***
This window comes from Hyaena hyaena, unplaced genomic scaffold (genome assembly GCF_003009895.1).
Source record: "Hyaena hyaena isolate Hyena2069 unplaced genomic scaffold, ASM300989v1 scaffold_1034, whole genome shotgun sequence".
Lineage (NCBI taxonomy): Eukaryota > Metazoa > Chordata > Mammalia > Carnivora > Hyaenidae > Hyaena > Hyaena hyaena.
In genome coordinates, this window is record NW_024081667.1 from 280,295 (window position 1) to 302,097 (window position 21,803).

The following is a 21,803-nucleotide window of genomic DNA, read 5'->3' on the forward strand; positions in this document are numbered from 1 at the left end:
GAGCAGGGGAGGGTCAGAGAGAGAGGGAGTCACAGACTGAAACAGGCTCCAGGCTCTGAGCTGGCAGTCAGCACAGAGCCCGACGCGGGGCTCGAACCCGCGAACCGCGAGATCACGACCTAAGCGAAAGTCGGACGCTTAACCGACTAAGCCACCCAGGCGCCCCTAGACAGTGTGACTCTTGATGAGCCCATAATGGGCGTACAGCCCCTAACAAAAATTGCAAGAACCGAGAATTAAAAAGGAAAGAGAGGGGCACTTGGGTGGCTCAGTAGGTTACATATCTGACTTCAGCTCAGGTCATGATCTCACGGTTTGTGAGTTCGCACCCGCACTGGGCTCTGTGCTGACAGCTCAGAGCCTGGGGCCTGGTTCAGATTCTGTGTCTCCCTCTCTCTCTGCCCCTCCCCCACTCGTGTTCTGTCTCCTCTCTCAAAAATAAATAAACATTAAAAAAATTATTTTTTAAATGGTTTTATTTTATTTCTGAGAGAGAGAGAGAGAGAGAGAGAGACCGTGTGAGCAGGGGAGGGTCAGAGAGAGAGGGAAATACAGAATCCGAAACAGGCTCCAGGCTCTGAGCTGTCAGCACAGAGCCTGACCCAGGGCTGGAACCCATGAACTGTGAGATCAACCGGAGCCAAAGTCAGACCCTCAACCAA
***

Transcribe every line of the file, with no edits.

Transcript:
This window comes from Hyaena hyaena, unplaced genomic scaffold (genome assembly GCF_003009895.1).
Source record: "Hyaena hyaena isolate Hyena2069 unplaced genomic scaffold, ASM300989v1 scaffold_1034, whole genome shotgun sequence".
Lineage (NCBI taxonomy): Eukaryota > Metazoa > Chordata > Mammalia > Carnivora > Hyaenidae > Hyaena > Hyaena hyaena.
In genome coordinates, this window is record NW_024081667.1 from 280,295 (window position 1) to 302,097 (window position 21,803).

The following is a 21,803-nucleotide window of genomic DNA, read 5'->3' on the forward strand; positions in this document are numbered from 1 at the left end:
GAGCAGGGGAGGGTCAGAGAGAGAGGGAGTCACAGACTGAAACAGGCTCCAGGCTCTGAGCTGGCAGTCAGCACAGAGCCCGACGCGGGGCTCGAACCCGCGAACCGCGAGATCACGACCTAAGCGAAAGTCGGACGCTTAACCGACTAAGCCACCCAGGCGCCCCTAGACAGTGTGACTCTTGATGAGCCCATAATGGGCGTACAGCCCCTAACAAAAATTGCAAGAACCGAGAATTAAAAAGGAAAGAGAGGGGCACTTGGGTGGCTCAGTAGGTTACATATCTGACTTCAGCTCAGGTCATGATCTCACGGTTTGTGAGTTCGCACCCGCACTGGGCTCTGTGCTGACAGCTCAGAGCCTGGGGCCTGGTTCAGATTCTGTGTCTCCCTCTCTCTCTGCCCCTCCCCCACTCGTGTTCTGTCTCCTCTCTCAAAAATAAATAAACATTAAAAAAATTATTTTTTAAATGGTTTTATTTTATTTCTGAGAGAGAGAGAGAGAGAGAGAGAGACCGTGTGAGCAGGGGAGGGTCAGAGAGAGAGGGAAATACAGAATCCGAAACAGGCTCCAGGCTCTGAGCTGTCAGCACAGAGCCTGACCCAGGGCTGGAACCCATGAACTGTGAGATCAACCGGAGCCAAAGTCAGACCCTCAACCAA